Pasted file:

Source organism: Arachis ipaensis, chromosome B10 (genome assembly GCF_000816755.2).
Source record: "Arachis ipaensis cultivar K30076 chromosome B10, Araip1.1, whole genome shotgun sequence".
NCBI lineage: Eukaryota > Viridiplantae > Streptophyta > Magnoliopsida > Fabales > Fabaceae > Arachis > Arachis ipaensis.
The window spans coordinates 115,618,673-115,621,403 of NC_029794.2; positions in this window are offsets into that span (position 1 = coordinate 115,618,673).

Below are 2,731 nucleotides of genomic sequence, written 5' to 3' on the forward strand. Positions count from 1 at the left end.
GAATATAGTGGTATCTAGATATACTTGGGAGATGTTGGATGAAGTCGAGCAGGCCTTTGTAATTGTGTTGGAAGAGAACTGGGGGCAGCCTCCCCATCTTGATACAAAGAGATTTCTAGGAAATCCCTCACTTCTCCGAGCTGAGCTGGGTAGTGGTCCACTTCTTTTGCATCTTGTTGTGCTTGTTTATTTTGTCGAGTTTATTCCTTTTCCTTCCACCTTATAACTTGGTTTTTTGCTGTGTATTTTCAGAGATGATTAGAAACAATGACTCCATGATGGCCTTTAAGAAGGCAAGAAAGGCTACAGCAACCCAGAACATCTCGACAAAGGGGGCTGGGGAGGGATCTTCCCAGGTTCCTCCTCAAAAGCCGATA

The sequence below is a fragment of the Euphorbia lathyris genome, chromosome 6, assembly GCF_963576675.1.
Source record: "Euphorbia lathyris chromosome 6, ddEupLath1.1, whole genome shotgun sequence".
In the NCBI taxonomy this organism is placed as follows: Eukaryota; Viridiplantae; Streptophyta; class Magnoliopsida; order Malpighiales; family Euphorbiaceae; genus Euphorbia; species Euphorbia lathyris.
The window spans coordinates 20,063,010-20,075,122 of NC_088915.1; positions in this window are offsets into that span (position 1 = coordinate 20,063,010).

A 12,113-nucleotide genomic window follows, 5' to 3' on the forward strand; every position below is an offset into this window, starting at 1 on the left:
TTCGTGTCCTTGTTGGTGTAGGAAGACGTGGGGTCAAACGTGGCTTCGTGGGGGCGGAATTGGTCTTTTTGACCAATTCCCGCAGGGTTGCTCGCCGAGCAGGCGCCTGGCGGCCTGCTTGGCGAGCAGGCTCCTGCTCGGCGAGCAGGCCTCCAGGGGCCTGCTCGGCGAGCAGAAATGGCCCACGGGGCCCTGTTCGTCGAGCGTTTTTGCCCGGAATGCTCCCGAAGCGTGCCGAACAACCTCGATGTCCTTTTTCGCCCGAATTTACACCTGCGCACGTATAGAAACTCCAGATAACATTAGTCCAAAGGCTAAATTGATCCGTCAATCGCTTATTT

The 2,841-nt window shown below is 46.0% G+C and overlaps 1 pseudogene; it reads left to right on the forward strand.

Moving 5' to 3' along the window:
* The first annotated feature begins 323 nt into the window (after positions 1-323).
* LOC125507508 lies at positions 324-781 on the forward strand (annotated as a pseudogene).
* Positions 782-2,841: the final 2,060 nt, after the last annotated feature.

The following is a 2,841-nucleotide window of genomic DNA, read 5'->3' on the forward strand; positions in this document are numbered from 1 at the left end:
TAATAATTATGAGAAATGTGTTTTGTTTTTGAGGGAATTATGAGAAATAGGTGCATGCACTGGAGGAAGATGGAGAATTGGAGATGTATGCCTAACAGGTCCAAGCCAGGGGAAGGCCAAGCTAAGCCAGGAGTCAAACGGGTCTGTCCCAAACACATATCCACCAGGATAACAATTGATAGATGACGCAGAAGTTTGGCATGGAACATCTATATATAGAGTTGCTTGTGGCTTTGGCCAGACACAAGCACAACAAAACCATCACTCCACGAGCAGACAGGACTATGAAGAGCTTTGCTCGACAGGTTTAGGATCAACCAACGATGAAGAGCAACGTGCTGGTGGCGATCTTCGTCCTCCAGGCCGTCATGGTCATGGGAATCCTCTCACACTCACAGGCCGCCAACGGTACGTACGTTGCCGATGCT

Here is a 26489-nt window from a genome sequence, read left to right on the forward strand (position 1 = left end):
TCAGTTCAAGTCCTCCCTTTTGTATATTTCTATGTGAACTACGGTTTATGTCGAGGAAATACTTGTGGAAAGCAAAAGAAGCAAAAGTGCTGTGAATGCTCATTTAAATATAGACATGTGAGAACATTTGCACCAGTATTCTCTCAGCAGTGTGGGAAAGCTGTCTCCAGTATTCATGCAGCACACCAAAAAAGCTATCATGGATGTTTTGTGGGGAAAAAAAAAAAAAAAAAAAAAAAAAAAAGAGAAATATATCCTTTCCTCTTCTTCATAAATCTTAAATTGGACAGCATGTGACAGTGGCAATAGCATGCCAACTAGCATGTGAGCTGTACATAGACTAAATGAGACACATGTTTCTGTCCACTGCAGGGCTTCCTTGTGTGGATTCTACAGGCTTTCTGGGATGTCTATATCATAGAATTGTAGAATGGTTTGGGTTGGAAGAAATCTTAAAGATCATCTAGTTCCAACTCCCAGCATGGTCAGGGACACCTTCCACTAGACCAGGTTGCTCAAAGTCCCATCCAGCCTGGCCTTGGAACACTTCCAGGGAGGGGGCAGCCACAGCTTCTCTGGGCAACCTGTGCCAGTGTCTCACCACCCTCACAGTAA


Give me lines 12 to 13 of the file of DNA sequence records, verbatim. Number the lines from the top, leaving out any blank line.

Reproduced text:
TTCGTGTCCTTGTTGGTGTAGGAAGACGTGGGGTCAAACGTGGCTTCGTGGGGGCGGAATTGGTCTTTTTGACCAATTCCCGCAGGGTTGCTCGCCGAGCAGGCGCCTGGCGGCCTGCTTGGCGAGCAGGCTCCTGCTCGGCGAGCAGGCCTCCAGGGGCCTGCTCGGCGAGCAGAAATGGCCCACGGGGCCCTGTTCGTCGAGCGTTTTTGCCCGGAATGCTCCCGAAGCGTGCCGAACAACCTCGATGTCCTTTTTCGCCCGAATTTACACCTGCGCACGTATAGAAACTCCAGATAACATTAGTCCAAAGGCTAAATTGATCCGTCAATCGCTTATTT

The 2,841-nt window shown below is 46.0% G+C and overlaps 1 pseudogene; it reads left to right on the forward strand.